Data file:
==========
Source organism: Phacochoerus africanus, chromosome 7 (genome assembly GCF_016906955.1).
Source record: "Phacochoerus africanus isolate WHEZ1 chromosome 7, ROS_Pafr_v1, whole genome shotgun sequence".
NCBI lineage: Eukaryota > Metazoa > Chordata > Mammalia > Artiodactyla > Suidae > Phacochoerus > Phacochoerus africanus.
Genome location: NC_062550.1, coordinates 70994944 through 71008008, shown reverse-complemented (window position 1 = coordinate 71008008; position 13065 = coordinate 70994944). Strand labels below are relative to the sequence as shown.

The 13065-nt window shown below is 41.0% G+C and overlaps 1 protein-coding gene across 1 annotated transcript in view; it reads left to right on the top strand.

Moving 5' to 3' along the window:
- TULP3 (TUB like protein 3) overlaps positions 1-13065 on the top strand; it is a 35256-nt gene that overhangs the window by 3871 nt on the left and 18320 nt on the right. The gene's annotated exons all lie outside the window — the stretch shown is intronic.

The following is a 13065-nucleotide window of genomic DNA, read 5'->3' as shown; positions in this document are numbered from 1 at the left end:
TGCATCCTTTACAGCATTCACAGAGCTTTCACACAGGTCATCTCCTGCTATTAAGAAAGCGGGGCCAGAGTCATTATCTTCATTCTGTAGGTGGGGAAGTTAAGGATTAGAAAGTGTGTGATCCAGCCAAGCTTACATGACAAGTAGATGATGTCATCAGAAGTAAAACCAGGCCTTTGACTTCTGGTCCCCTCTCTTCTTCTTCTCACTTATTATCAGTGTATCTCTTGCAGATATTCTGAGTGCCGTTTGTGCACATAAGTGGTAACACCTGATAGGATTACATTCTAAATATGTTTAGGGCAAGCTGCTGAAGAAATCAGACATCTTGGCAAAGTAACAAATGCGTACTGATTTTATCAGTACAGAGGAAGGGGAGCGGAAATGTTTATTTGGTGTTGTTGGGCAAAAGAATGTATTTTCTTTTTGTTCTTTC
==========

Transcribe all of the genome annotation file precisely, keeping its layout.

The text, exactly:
Source organism: Phacochoerus africanus, chromosome 7 (genome assembly GCF_016906955.1).
Source record: "Phacochoerus africanus isolate WHEZ1 chromosome 7, ROS_Pafr_v1, whole genome shotgun sequence".
NCBI lineage: Eukaryota > Metazoa > Chordata > Mammalia > Artiodactyla > Suidae > Phacochoerus > Phacochoerus africanus.
Genome location: NC_062550.1, coordinates 70994944 through 71008008, shown reverse-complemented (window position 1 = coordinate 71008008; position 13065 = coordinate 70994944). Strand labels below are relative to the sequence as shown.

The 13065-nt window shown below is 41.0% G+C and overlaps 1 protein-coding gene across 1 annotated transcript in view; it reads left to right on the top strand.

Moving 5' to 3' along the window:
- TULP3 (TUB like protein 3) overlaps positions 1-13065 on the top strand; it is a 35256-nt gene that overhangs the window by 3871 nt on the left and 18320 nt on the right. The gene's annotated exons all lie outside the window — the stretch shown is intronic.

The following is a 13065-nucleotide window of genomic DNA, read 5'->3' as shown; positions in this document are numbered from 1 at the left end:
TGCATCCTTTACAGCATTCACAGAGCTTTCACACAGGTCATCTCCTGCTATTAAGAAAGCGGGGCCAGAGTCATTATCTTCATTCTGTAGGTGGGGAAGTTAAGGATTAGAAAGTGTGTGATCCAGCCAAGCTTACATGACAAGTAGATGATGTCATCAGAAGTAAAACCAGGCCTTTGACTTCTGGTCCCCTCTCTTCTTCTTCTCACTTATTATCAGTGTATCTCTTGCAGATATTCTGAGTGCCGTTTGTGCACATAAGTGGTAACACCTGATAGGATTACATTCTAAATATGTTTAGGGCAAGCTGCTGAAGAAATCAGACATCTTGGCAAAGTAACAAATGCGTACTGATTTTATCAGTACAGAGGAAGGGGAGCGGAAATGTTTATTTGGTGTTGTTGGGCAAAAGAATGTATTTTCTTTTTGTTCTTTC